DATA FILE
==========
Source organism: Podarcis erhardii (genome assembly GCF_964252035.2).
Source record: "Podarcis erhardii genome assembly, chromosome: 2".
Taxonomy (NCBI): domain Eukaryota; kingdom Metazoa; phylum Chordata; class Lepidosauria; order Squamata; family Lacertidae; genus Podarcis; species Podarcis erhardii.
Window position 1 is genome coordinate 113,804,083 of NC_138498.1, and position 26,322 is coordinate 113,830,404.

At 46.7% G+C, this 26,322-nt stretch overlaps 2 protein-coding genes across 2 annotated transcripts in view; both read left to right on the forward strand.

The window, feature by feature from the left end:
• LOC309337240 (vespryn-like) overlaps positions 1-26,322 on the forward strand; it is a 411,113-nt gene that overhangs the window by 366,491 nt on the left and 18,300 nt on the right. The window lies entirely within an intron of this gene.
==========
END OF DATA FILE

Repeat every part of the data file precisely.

Source organism: Podarcis erhardii (genome assembly GCF_964252035.2).
Source record: "Podarcis erhardii genome assembly, chromosome: 2".
Taxonomy (NCBI): domain Eukaryota; kingdom Metazoa; phylum Chordata; class Lepidosauria; order Squamata; family Lacertidae; genus Podarcis; species Podarcis erhardii.
Window position 1 is genome coordinate 113,804,083 of NC_138498.1, and position 26,322 is coordinate 113,830,404.

At 46.7% G+C, this 26,322-nt stretch overlaps 2 protein-coding genes across 2 annotated transcripts in view; both read left to right on the forward strand.

The window, feature by feature from the left end:
• LOC309337240 (vespryn-like) overlaps positions 1-26,322 on the forward strand; it is a 411,113-nt gene that overhangs the window by 366,491 nt on the left and 18,300 nt on the right. The window lies entirely within an intron of this gene.